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Tourney days.

December is the start of tournament sailfish season in Southeast Florida. This should bean interesting winter for sailfish anglers for two reasons. One, the chain of weather prospects associated with the El Nino event in the Pacific Ocean promise strong cold fronts for the eastern U.S. Cold weather to the north usually sends bait schools and sailfish down the act coast, where fleets out of Stuart, Palm Beach and on down the line are ready to intercept them. Two, there's ample reason to believe the migratory fish are going to meet not only expert anglers, but hosts of resident sailfish. This past summer saw great sailfish bites up and down the coast. My prediction: By the time the three-leg Treasure Coast Sailfish Championship wraps up (Jan. 6-10 in Fort Pierce), we'll have a number of 20fish days reported by boats in our region.

Winning a tournament takes a lot of practice and teamwork, as well as mastery of the specialized equipment. From Stuart north, most boats slow-troll rigged dead ballyhoo on 7/0 circle hooks. South of there, it's all about drift fishing with live goggle-eyes or pilchards. The trailers invariably start their spreads with leaded dredge teasers fished on teaser rings off the outriggers. The teasers consist of wire arms with snap swivels, to which are affixed short leaders and teaser baits--sometimes deboned, rigged mullet; sometimes plastic baits or flashy plastic strips. The drift fishermen deploy their baits from fishing kites, fabric squares which carry aloft a series of release clips. Two kites are commonly used. Their position--left or right, and thus the overall spread of the baits--is determined by the gentle weight of splitshot sinkers pinched to one side or the other. Local tackle shops and bluewater fishing specialty catalogues are well-stocked with the hardware needed for these presentations.


If you're not out for tournament glory, you could do what legions of local anglers do--and that is to simply procure a few dozen live baits through whatever means available, and then drift or slow-troll those baits through likely water. Nowadays, retail livebait boats are stationed at every inlet in Southeast Florida, selling local specialties such as goggle-eyes, pilchards and threadfin herring. The goggle-eyes fetch a premium, sometimes going for over a hundred bucks a dozen. But really any kind of small fish will do. Sailfish aren't picky. Among abundant local prey species, sailfish will eat pinfish, blue runners, and mullet (some of which may still be around from the epic fall run). They will also take artificial lures, typically in the form of small (5- to 8-inch) trolling chuggers.

On the reefs and wrecks, this is the last month of open season for shallow water grouper. Send a live pinfish or grunt down on a sliding sinker rig near a local wreck and hang on tight. There've been increasing numbers and sizes of gag groupers in recent years, thanks to tightened seasons and limits.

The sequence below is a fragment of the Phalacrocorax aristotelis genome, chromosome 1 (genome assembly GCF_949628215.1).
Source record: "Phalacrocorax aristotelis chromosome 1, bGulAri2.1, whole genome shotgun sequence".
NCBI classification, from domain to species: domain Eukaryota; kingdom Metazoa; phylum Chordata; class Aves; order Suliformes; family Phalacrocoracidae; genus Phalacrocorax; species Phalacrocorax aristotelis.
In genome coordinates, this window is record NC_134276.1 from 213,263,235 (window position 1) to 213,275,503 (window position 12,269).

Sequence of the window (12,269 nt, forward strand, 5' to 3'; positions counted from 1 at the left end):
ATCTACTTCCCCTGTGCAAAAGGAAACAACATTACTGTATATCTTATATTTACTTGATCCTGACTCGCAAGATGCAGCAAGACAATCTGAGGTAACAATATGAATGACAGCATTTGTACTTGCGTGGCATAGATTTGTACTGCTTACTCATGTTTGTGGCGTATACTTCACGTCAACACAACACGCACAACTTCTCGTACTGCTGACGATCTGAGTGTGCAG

Winter-run kingfish should be showing up in Palm Beach waters, and dolphin are never really out of the picture for the region. Spanish mackerel will be thick in the Peck Lake/ Kingfish Flole north of Hobe Sound. For some heavyweight rod bending, fish a live mullet or blue runner on a heavy wire leader for blacktip and spinner sharks outside the inlets. If a shark doesn't take the bait, a big jack crevalle might. A big jack in this region is no joke: There are schools of 30-pounders muscling their way around the inlets and down the beaches.

HUNTING General Gun Season (fall turkey and whitetail deer) continues through December on private lands in Southeast Florida, comprising both Zones A and C. However, most of the public Wildlife Management Areas in the region have wrapped up their rifle hunts and entered small game season. Consult with the WMA brochure for specifics, but generally speaking, these are shotgun hunts for wild hog, quail, rabbit, snipe, dove and ducks. Remember that you'll need a migratory bird permit for the latter three. Corbett and Kissimmee are two WMAs for which hunting continues through December under General Gun regulations. Waterfowl hunting should be exceptional this year on Lake Okeechobee, the St. Johns marsh and the Stormwater Treatment Areas (STAs). Access to the STAs is restricted to permit-holders whose names were drawn over the summer.


Snook season doses December 15. If you want to go for a last shot at a linesider, think rivers, think structure, think nighttime and think deep. Big, fast-sinking lures with single hooks--such as the Redtail Hawk jigs or First Light Flare Hawk models--will earn strikes if you cast upcurrent and reel them slowly back with the current. The SpoolTek Fatty series, D.O.A. Baitbuster Trolling and other leaded swimbaits are very productive when fished in this manner, too.

There'll be good numbers of small snook popping baits around docklights, but the keeper fish (28 to 32 inches) are normally deeper, hanging around bridge pilings. Spillways may also continue to produce snook, if the weatherman's prediction for El Nino-associated rains holdsup.
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Title Annotation:SOUTHEAST
Author:Weakley, Jeff
Publication:Florida Sportsman
Geographic Code:1U5FL
Date:Dec 1, 2015
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